by Vinutha Mallya

Going to Goa for a conference? No one around me could hide the tone of incredulity in their question, when I was invited as a speaker for Publishing Next 2011. I was thrilled at being able to go to Goa, where my ancestors hailed from, for something other than pilgrimage and the beaches.

That Goa is much more than beach destinations is often overlooked by merrymakers and bohemian drifters. For its native residents, it is home, encrusted in history, tradition and everyday life. The thought of going there for something purposeful, meaningful even, was a first, and therefore, very appealing. The theme of the conference was “The Future of Publishing”. I was chairing the session on Copyright Law.

Vinutha Mallya (l) chairs the panel discussion on “Copyright Issues in Publishing” at Publishing Next ’11

It was pouring rain when I landed at Dabolim airport that evening in September 2011. Since three of us were landing from different cities at about the same time, a car and two volunteers were waiting to take us to the venue, the International Centre Goa in Dona Paula. The meet-greet by the young volunteers was our first glimpse of the wonderful hospitality that awaited us over the next two days.

The roster of speakers at the conference included the who’s-who in Indian publishing industry and literary world—some popular, and others who have been silent revolutionaries. What made the list interesting was not just this group. It was the variety of speakers and audience that had come together, which made the conference a valuable and memorable experience.  Voices from across the spectrum spoke: traditional–non-traditional, Indian languages–English, government-private, author–editor, writer–translator, offline–online, copyright–copyleft, print–digital, bookseller–reader–reviewer, etc.

Over the next two days, the sessions revealed that before looking at the “future of publishing” there was a lot of the present to deal with. During the conference it was obvious that the publishing ecosystem in India has suffered from a lack of dialogue and exchange of views. Very few platforms exist for this. The Jaipur Literature Festival and its offshoots have created a glamorous profile of the Indian literary scene, but the industry professionals rarely get a stage. Publishing Next is one among a handful that has aimed to do this, and perhaps the only one such in the southern part of the country.

The challenge for Publishing Next 2011 was to bring together a seemingly motley group into a coherent discussion; while also to expand the scope of “publishing” by including the many directions in which technology was pulling it.

Not too long after the first session began, it was clear that “digital” was no longer the elephant in the room. Ebooks, digital publishing, self-publishing and social media held collective interest among publishers. Authors, bloggers and newbie publishers iterated that the world was more “social” and everything was changing. A workshop that gave an introduction to creating twitter and facebook accounts and their relative benefits, also gave useful tips.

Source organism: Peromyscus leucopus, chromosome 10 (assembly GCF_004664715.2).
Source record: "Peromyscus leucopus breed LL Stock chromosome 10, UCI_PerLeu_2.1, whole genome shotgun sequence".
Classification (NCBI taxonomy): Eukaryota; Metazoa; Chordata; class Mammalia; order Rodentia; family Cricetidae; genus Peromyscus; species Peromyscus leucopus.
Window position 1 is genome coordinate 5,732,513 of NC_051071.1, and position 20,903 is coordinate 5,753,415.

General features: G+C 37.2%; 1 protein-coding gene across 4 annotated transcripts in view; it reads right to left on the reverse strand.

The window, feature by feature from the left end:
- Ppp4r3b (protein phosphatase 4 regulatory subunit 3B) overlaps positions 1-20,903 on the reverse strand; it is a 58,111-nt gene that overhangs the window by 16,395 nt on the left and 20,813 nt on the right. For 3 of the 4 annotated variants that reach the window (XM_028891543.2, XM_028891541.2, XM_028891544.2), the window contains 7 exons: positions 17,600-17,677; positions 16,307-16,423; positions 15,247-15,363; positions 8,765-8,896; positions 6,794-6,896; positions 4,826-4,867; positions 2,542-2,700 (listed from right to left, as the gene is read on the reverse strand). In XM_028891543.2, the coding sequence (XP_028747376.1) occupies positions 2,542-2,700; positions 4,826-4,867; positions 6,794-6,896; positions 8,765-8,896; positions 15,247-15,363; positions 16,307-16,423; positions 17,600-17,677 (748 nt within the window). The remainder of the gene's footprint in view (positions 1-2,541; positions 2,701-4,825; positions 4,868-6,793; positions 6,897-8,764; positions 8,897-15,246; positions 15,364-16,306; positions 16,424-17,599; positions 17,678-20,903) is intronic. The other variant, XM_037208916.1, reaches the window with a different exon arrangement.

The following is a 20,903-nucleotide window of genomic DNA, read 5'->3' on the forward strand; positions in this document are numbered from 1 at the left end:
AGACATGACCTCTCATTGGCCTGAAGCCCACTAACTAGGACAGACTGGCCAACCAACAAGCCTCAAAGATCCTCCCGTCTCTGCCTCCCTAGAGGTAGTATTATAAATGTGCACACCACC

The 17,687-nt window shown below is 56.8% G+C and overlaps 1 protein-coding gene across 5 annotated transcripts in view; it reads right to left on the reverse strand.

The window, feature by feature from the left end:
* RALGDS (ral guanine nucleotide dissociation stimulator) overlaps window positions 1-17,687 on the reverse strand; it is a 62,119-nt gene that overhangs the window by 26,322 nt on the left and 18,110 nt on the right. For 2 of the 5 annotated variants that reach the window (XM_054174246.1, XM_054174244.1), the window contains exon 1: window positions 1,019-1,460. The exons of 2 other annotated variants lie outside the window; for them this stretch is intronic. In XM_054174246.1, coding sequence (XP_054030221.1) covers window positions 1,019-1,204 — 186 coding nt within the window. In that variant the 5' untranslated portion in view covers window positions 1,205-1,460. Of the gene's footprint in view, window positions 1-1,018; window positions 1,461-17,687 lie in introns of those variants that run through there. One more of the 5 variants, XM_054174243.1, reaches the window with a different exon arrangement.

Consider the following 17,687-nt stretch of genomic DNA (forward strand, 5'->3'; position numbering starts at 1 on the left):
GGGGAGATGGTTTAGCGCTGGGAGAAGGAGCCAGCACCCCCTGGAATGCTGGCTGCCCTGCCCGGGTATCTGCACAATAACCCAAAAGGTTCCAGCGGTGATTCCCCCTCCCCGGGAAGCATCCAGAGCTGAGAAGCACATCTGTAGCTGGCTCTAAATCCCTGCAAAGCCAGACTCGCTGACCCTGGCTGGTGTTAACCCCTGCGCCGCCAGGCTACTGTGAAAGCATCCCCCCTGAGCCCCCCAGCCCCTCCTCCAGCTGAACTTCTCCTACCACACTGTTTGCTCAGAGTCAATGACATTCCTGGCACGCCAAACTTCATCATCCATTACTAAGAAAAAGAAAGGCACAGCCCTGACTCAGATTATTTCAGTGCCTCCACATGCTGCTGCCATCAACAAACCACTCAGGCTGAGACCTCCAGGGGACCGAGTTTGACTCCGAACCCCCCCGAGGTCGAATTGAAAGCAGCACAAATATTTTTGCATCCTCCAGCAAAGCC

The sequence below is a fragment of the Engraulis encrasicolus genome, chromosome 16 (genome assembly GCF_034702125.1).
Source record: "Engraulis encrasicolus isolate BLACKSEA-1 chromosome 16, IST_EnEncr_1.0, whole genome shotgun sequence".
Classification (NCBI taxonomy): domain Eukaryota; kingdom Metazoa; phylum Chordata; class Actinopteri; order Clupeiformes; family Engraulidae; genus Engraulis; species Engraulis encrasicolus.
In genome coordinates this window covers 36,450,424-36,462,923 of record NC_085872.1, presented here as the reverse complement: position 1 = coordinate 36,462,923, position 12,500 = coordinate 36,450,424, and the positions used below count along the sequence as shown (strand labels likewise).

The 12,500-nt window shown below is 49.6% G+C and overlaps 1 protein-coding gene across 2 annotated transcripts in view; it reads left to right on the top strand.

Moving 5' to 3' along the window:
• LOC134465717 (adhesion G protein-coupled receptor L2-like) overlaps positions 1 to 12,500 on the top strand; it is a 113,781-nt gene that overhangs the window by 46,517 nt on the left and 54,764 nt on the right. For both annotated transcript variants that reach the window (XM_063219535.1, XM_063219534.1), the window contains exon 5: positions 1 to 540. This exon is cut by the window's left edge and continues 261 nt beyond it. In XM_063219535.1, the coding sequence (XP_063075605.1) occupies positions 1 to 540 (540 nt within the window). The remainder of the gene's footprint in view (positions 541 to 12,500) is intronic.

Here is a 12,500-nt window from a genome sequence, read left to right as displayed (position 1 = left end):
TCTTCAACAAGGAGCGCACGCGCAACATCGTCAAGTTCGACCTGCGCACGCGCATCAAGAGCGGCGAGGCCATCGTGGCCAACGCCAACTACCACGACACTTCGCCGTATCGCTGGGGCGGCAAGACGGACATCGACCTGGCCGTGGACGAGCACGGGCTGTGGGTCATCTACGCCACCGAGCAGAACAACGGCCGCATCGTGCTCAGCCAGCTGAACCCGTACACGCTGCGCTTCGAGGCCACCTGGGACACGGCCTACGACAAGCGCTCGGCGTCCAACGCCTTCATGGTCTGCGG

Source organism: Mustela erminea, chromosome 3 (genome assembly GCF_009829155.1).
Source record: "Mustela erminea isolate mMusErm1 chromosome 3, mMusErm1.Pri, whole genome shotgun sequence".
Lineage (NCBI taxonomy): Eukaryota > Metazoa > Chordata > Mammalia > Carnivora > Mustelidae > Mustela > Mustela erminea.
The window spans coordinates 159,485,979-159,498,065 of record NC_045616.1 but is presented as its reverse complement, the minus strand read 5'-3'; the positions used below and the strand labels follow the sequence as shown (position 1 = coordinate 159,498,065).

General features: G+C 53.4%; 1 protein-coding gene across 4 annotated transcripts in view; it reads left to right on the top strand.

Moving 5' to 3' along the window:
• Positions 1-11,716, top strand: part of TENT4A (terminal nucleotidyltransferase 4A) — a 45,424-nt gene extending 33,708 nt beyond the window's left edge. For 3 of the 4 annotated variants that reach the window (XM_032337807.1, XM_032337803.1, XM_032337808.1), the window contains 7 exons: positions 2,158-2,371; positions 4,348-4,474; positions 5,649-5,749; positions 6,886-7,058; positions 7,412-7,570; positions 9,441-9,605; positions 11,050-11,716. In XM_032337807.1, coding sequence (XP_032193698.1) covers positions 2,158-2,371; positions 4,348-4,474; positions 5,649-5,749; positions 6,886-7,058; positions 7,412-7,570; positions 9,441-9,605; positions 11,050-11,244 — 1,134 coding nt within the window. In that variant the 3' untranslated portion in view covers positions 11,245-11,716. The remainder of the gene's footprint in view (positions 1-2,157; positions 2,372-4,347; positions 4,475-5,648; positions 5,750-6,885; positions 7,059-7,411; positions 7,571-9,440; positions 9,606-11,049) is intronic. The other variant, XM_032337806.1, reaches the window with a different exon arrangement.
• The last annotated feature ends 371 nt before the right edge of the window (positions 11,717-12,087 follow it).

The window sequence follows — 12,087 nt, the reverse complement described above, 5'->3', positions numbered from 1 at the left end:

Panel discussions on policy and law, independent publishing, the importance of translations, and the challenges in distribution and selling, were taken up in the course of the two days. The conference had received support from the National Book Trust and the British Council.

Winners of the British Council’s Young Creative Entrepreneur award for publishing, from Indian and the UK, presented the winning projects.

Along with the panel discussions, interaction between speakers and participants was very engaging. We had plenty of opportunity to carry forth the discussion over breakfast, tea-breaks and meals. Many of us came away with new contacts and friends. It is to the credit of the organising team and the young volunteers that although it was their first time, the conference proceeded smoothly, and without a hitch.

To my mind, Publishing Next has the potential to become a permanent entry in India’s publishing calendar, as a platform for the future of our publishing industry. It cannot get there without vision and support from the industry.

When I left after the conference, I hadn’t thought that a year would go by so quickly. Although we didn’t come away with clear answers to determine the future of publishing, we left with more direction. We might get closer to the future this year—the line-up for Publishing Next 2012 looks very promising.

Quotable quotes from Publishing Next 2011:

“Digital Books are headed almost everywhere”– Kailash Balani, President of the Federation of Publishers and Booksellers Associations in India (FPBAI) and MD of Aditya Books.

“We need to build on what we’ve learned”.  – Radhika Menon, Publisher of Tulika Books.

“Although it was very tempting to mush together new media, new technology for its own sake does not enhance writing.” – James Bridle, Director of Bookkake and finalist of UK YCE Publishing Award 2009.

“Collaboration is a survival strategy” – Mandira Sen, Publisher of Stree and Samya imprints, and founding member of IPDA.

Vinutha Mallya is an independent publishing consultant and an advisor to Publishing Next